World War I Foreign Policy Records, Part I: The Department of State

Today’s post is written by David Langbart, an Archivist in the Textual Records Division at the National Archives at College Park. April 6, 2017 marks the centennial of United States entry into World War I. As part of its commemoration of that event, the National Archives and Records Administration has digitized and put online three sets of records constituting … Continue reading World War I Foreign Policy Records, Part I: The Department of State

New Webpage for World War I Records on the Meuse-Argonne Offensive

Today’s post is written by Scott Ludwig, Archivist at the National Archives at College Park. The 26th of September marks the 98th Anniversary of the start of the Meuse-Argonne Offensive, which was the largest operation of the American Expeditionary Forces (AEF) in World War I.  Commanded by General of the Armies John J. "Black Jack" Pershing … Continue reading New Webpage for World War I Records on the Meuse-Argonne Offensive

Department of State Records Relating to Turkish Atrocities Against the Armenians During World War I

Records on Turkish atrocities against the Armenians during World War I can be found in a number of different records groups holding records of the Department of State. (1) RG 59: General Records of the Department of State contains significant documentation relating to Turkish persecution of the Armenians.  The primary source is the 1910-29 segment … Continue reading Department of State Records Relating to Turkish Atrocities Against the Armenians During World War I

Service Flag Adorns an AWOL Letter

Today's post is written by Chelsey MacBride-Gill, a College Park volunteer. While processing the records of the American Expeditionary Forces (10th Division HQ), I came across an unusual letter from a concerned citizen Thomas Hartman, dated October 12, 1918.  Most of the papers in the folder simply stated that a soldier was absent without leave (AWOL) … Continue reading Service Flag Adorns an AWOL Letter

Thanksgiving around the world

Thanksgiving is considered by many to be the quintessential American holiday.  As Thanksgiving 1918 approached, American had more reason than the usual to give thanks.  On November 11, 1918, Germany signed the armistice that brought World War I to an effective end.  In the wake of that event, the United States made an attempt to … Continue reading Thanksgiving around the world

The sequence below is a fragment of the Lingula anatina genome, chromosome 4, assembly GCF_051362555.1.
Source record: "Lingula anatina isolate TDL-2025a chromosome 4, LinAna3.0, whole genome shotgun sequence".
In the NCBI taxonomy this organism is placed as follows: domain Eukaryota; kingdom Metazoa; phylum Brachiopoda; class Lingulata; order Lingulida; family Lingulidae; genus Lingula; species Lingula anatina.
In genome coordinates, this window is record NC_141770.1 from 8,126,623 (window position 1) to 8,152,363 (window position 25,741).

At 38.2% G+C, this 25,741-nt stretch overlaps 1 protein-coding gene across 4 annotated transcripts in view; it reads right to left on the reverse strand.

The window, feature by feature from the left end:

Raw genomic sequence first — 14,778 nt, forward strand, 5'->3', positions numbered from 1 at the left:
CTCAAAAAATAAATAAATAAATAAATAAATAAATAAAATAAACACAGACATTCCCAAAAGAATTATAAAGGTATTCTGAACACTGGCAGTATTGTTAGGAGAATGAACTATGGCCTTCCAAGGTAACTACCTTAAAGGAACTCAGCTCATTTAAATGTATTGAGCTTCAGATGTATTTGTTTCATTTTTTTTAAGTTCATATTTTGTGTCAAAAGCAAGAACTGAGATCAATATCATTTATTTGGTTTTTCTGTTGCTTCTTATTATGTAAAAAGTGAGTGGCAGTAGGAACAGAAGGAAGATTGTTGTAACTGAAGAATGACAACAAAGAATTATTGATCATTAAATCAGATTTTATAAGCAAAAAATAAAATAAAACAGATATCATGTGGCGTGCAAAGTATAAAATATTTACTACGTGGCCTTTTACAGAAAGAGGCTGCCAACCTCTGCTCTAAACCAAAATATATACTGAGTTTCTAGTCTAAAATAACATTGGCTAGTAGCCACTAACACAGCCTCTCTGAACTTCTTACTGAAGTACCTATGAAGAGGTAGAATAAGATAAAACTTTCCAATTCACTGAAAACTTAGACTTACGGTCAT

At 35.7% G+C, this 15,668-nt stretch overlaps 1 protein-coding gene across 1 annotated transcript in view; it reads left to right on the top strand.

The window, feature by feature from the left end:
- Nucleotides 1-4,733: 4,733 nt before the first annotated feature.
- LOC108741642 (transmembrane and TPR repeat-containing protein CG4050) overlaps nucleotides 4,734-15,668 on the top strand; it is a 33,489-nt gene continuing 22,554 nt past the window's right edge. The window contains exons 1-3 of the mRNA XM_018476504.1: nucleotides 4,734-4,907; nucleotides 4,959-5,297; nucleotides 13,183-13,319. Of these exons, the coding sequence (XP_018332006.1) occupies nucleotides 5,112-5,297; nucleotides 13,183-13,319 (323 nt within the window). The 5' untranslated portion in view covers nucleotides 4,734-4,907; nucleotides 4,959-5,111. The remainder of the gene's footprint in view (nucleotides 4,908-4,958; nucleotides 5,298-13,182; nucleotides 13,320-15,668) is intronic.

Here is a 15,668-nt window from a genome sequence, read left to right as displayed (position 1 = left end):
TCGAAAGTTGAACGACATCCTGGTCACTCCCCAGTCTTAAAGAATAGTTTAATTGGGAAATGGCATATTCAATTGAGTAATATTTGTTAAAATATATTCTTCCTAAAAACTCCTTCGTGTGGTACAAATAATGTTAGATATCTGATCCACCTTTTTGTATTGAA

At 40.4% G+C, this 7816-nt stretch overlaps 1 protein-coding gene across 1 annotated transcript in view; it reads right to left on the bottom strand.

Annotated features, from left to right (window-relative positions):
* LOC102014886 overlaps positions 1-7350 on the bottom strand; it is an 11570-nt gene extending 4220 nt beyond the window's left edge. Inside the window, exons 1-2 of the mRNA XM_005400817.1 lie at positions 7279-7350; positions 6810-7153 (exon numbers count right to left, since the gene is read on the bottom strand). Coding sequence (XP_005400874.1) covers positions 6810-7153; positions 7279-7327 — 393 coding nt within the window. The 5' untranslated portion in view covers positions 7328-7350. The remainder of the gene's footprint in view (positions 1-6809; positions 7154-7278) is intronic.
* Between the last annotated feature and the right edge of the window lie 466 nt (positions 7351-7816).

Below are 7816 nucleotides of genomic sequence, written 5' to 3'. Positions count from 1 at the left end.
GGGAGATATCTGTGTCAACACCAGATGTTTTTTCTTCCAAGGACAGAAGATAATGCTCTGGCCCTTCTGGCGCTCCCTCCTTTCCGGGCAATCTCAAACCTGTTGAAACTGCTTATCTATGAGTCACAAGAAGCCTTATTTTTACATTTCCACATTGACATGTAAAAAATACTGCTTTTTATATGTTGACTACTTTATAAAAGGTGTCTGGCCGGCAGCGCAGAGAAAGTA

Photographs of the 3rd Infantry Division in France During World War I

This post was written by Harry B. Kidd, a volunteer at Archives II, for the volunteer newsletter, The Columns. In the spring of 1918, the German Army launched a major offensive in the hope of achieving a quick victory before the full weight of American Forces could be brought to the line.  Beginning in May … Continue reading Photographs of the 3rd Infantry Division in France During World War I

The Blue Arrow Head

Today's post is written by Judy Luis-Watson, volunteer coordinator at Archives II in College Park, Maryland. During World War I (WWI), more than 12,000 American Indians served in the armed forces of the United States.  In the army, their many roles included serving as gunners, snipers, patrol workers, messengers, scouts, medical personnel, radio operators, as … Continue reading The Blue Arrow Head

The Full Montenegro

On January 7, 1919, the same day the Christmas Uprising started in Montenegro, members of the American National Red Cross (ANRC) arrived in Montenegro to provide relief to civilians after World War I and the Austro-Hungarian occupation of the country. This relief effort was known as the Commission to Montenegro. This commission was part of … Continue reading The Full Montenegro

Lessons from Verdun

Today's post is by Lee Preston, a National Archives volunteer. During the Cold War, I was drafted into the U.S. Army and in 1955-56 stationed in Verdun, France. Verdun is the principal city of the Meuse River valley, a historic corridor of aggressive contact between French and German interests. The Verdun area had been fortified … Continue reading Lessons from Verdun

How World War I Also Became Known as The Chemist’s War

Today’s post is the second in an occasional series where we will highlight some of the work of our volunteers. Jean Onufrak is a volunteer with the Volunteer Office at the National Archives at College Park.  When you think of the term “chemical weapons”, you probably think of their use nowadays in terrorist actions or contentious … Continue reading How World War I Also Became Known as The Chemist’s War